This is not an idea, it's a fact I tested today. Since it looked a bit strange to me, I wanted to share this also to get some feedback on it.
This means that while attributes will alias, attribute array bindings won't. http://www.opengl.org/discussion_boards/ubb/frown.gif

It's incredible how much I made up my mind in just a few hours... my previous post is useless at best.

vincoof
08-12-2003, 09:21 AM
Originally posted by Obli:
So, while VertexAttrib(0, ...) is equivalent to Vertex(...), VertexAttribPointerARB(0, ...) is not equivalent to VertexPointer(...).

If you replace all your Vertex(...) calls by VertexAttrib(0, ...) calls, it will work absolutely the same way, but you might replace every "vertex.position" by "vertex.attrib[0]" in your vertex program string.

Obli
08-14-2003, 08:25 AM
Ok thanks, I'll have to keep this in mind when I'll do vertex programs.

I decided to go straight for generic attributes only. They are way easier to use and this is important.
The side effect of not having support for fixed function vertex pipes is not significative.

I hope this post turns out useful to someone other in the future... it was one of the reasons that pushed me to post it.

Korval
08-14-2003, 10:45 AM
Actually, this raises a question I've been wondering.

glColorPointer (and SecondaryColorPointer) are special to the rendering system. They are allowed to use unsigned bytes for their data types and still be optimizal (under VBO, for example).

Is there a way to get this functionality with the generic attributes? Can I make a generic attribute look like a color attribute?

Asgard
08-14-2003, 10:01 PM
Originally posted by Korval:
Is there a way to get this functionality with the generic attributes? Can I make a generic attribute look like a color attribute?

I call glVertexAttribPointerARB with type set to GL_UNSIGNED_BYTE and the normalized flag set to true instead of glColorPointer. Works fine. If it's accelerated with VBO I cannot say since I haven't done any benchmarking regarding this.

Ostsol
08-14-2003, 10:13 PM
I think the optimization comes between vertex processing and fragment processing, and therefore has nothing to do with VBO. Radeon 9500s and better, for example, use 12 bit fixed point precision for colour interpolation. Presumably, it's a bunch faster than interpolating using the GPU's full 24 bit floating point precision (colour doesn't need a high dynamic range anyway). Of course, a way to bench this would be to send colour from the vertex program to the fragment program as a texture coordinate (rather than as a colour).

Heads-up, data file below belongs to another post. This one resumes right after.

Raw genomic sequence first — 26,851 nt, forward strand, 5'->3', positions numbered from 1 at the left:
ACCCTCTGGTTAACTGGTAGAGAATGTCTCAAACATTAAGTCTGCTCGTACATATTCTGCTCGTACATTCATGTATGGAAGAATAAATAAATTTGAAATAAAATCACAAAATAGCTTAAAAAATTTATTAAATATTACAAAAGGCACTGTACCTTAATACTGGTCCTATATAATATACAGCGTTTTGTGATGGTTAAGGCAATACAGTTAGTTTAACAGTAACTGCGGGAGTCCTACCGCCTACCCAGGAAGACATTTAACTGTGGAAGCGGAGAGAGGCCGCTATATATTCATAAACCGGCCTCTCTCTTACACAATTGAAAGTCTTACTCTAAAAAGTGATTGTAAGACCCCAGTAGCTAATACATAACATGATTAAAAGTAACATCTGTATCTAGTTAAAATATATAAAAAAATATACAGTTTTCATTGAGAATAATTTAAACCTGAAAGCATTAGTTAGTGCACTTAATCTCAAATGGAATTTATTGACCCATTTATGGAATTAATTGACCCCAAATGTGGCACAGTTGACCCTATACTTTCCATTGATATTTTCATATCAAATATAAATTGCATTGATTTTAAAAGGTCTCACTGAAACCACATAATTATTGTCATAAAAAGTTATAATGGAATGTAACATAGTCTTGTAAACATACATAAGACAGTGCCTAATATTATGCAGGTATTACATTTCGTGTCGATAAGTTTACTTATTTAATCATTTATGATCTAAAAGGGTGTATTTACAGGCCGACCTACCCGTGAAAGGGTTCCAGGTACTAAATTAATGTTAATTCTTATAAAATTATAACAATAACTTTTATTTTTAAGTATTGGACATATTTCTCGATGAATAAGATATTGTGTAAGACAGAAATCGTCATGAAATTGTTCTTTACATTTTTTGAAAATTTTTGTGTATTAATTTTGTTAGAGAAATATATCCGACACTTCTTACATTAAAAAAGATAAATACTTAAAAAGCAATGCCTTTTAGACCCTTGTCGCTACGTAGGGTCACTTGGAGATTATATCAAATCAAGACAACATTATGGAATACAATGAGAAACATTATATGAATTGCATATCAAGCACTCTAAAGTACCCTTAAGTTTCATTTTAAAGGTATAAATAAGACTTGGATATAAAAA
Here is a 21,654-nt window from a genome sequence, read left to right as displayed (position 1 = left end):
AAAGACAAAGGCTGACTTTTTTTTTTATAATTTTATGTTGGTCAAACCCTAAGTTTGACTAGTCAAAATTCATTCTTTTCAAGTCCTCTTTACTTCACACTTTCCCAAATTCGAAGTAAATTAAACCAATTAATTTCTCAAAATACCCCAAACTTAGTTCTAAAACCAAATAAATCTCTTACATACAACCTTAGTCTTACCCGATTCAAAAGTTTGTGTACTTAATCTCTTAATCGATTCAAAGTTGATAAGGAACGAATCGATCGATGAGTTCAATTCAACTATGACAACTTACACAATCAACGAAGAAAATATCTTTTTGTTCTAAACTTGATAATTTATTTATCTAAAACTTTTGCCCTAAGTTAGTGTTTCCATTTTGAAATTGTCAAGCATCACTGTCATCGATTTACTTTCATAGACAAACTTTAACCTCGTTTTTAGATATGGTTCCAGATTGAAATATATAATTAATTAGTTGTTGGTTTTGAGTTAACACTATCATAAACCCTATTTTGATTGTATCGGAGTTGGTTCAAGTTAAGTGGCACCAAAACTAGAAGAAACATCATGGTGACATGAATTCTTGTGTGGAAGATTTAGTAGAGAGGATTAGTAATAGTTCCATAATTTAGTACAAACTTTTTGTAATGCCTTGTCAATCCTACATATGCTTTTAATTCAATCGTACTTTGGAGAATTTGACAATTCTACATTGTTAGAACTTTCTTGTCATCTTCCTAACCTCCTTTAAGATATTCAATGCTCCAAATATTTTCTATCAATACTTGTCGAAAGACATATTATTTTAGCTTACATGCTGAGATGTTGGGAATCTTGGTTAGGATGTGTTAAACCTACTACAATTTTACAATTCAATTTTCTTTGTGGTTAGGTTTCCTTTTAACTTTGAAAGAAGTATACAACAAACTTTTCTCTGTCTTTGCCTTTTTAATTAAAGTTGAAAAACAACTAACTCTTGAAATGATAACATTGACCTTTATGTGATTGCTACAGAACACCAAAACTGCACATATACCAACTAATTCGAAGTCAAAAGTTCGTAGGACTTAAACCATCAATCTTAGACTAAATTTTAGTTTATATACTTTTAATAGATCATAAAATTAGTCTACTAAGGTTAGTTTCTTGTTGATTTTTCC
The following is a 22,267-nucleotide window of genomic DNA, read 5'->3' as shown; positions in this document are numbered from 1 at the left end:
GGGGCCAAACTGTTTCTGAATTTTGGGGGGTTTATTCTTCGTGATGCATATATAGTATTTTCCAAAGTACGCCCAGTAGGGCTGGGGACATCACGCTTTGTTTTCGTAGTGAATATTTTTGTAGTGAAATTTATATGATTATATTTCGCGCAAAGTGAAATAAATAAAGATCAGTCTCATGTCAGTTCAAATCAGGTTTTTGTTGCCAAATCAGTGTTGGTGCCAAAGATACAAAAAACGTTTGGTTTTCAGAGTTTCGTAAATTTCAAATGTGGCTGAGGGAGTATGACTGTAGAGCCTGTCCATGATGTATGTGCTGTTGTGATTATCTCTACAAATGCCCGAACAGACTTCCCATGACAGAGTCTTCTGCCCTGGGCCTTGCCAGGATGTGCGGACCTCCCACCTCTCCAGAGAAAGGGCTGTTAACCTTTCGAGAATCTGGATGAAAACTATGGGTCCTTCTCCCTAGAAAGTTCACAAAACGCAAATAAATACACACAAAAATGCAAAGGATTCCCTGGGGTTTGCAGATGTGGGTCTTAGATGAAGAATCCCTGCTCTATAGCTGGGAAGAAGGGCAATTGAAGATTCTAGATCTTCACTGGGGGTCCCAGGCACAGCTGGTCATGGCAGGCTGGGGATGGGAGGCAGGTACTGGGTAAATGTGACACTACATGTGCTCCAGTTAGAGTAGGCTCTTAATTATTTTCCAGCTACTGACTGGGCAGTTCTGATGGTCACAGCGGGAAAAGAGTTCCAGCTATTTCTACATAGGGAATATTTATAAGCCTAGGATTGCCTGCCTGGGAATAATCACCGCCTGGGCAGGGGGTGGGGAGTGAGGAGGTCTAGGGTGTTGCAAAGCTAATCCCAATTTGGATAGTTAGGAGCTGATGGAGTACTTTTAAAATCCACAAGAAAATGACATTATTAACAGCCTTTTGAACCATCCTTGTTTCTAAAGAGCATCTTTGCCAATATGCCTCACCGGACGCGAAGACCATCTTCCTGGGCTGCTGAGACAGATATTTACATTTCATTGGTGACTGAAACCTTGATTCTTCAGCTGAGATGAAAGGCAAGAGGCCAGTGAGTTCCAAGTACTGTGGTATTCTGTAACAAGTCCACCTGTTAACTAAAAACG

Relic
08-15-2003, 04:15 AM
Originally posted by Obli:
changing a conventional attribute will override the generic attribute and vice versa.

No, not overridden, but left undefined!
It's implementation dependent, don't rely on it.

Korval
08-15-2003, 11:21 AM
I think the optimization comes between vertex processing and fragment processing

No, the optimization is specifically for vertex transfer. The optimized formats are either "floats" or "unsigned bytes for colors". Anything else will result in unoptimal performance with VBO, VAR, or VAO.

[This message has been edited by Korval (edited 08-15-2003).]

Naty
08-19-2003, 04:57 PM
I've run some tests (on a Radeon 9800 Pro with Catalyst 3.6 drivers), and with VBO, glColorPointer is much faster than glVertexAttribPointerARB with GL_UNSIGNED_BYTE. The performance in the latter case was equivalent to not using VBO at all (over 5 times slower in this case).

Obli
08-19-2003, 08:19 PM
It's implementation dependent, don't rely on it.
Ah, I really missed this one (I forgot this is NV_vp specific hardware behaviour). Anyway it does not matter, I gone for generic vertex attribs only.

No, the optimization is specifically for vertex transfer
I don't think so. By the way the fact implementations are encouraged to optimize floats and ubytes does not mean signed shorts won't. They are just arrays of bytes after all. If ubytes are supported, I am quite sure clever driver engineers will find a way to support all the rest.

glColorPointer is much faster than glVertexAttribPointerARB with GL_UNSIGNED_BYTE. The performance in the latter case was equivalent to not using VBO at all
This is bad because from my experience using generic vertex attribs is much easier and a bit faster at run time. It's a real shame this easier way does not get optimized.
Since this thing is somewhat worring, I will try to do a test on my app to see what happens. It will take at least some days since I'm doing other things right now but as soon as I'm done I'll do it and I'll post the results.

Korval
08-19-2003, 09:10 PM
I don't think so. By the way the fact implementations are encouraged to optimize floats and ubytes does not mean signed shorts won't. They are just arrays of bytes after all. If ubytes are supported, I am quite sure clever driver engineers will find a way to support all the rest.

If the hardware isn't designed to understand shorts, no amount of driver programming can get around that; if you don't use shorts, the driver will have to convert the data itself. Just like if your CPU doesn't understand 32-bit words, then 32-bit math will be slower than 16-bit math (assuming the CPU understands that).

Obli
08-21-2003, 09:35 PM
This was referred to a pure data-transfer problem. Of curse if hw does not understand it then there's bad troubles.